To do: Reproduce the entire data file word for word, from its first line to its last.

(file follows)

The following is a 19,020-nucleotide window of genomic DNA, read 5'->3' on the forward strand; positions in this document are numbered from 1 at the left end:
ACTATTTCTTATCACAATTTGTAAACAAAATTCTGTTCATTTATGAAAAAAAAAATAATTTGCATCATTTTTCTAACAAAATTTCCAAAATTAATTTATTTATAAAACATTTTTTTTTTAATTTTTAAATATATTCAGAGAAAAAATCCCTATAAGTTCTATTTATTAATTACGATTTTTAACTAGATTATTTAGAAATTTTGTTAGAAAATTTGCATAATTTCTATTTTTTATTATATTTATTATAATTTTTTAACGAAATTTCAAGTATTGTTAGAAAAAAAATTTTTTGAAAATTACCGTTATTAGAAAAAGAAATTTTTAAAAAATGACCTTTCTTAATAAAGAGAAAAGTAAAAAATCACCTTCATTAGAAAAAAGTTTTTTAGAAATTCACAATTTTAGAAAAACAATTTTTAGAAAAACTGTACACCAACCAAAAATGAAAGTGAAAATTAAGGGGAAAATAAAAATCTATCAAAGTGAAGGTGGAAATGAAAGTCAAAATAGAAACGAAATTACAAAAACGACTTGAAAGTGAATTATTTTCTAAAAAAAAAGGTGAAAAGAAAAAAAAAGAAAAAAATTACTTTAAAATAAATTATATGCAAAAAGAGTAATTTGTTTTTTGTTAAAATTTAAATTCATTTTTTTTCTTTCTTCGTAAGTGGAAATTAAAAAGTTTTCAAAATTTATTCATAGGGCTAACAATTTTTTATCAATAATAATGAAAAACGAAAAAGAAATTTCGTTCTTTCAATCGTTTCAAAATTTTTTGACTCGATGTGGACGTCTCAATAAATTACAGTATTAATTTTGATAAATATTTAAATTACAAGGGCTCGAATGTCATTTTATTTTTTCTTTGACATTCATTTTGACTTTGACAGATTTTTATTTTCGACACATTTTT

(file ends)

The following is a 19,020-nucleotide window of genomic DNA, read 5'->3' on the forward strand; positions in this document are numbered from 1 at the left end:
ACTATTTCTTATCACAATTTGTAAACAAAATTCTGTTCATTTATGAAAAAAAAAATAATTTGCATCATTTTTCTAACAAAATTTCCAAAATTAATTTATTTATAAAACATTTTTTTTTTAATTTTTAAATATATTCAGAGAAAAAATCCCTATAAGTTCTATTTATTAATTACGATTTTTAACTAGATTATTTAGAAATTTTGTTAGAAAATTTGCATAATTTCTATTTTTTATTATATTTATTATAATTTTTTAACGAAATTTCAAGTATTGTTAGAAAAAAAATTTTTTGAAAATTACCGTTATTAGAAAAAGAAATTTTTAAAAAATGACCTTTCTTAATAAAGAGAAAAGTAAAAAATCACCTTCATTAGAAAAAAGTTTTTTAGAAATTCACAATTTTAGAAAAACAATTTTTAGAAAAACTGTACACCAACCAAAAATGAAAGTGAAAATTAAGGGGAAAATAAAAATCTATCAAAGTGAAGGTGGAAATGAAAGTCAAAATAGAAACGAAATTACAAAAACGACTTGAAAGTGAATTATTTTCTAAAAAAAAAGGTGAAAAGAAAAAAAAAGAAAAAAATTACTTTAAAATAAATTATATGCAAAAAGAGTAATTTGTTTTTTGTTAAAATTTAAATTCATTTTTTTTCTTTCTTCGTAAGTGGAAATTAAAAAGTTTTCAAAATTTATTCATAGGGCTAACAATTTTTTATCAATAATAATGAAAAACGAAAAAGAAATTTCGTTCTTTCAATCGTTTCAAAATTTTTTGACTCGATGTGGACGTCTCAATAAATTACAGTATTAATTTTGATAAATATTTAAATTACAAGGGCTCGAATGTCATTTTATTTTTTCTTTGACATTCATTTTGACTTTGACAGATTTTTATTTTCGACACATTTTT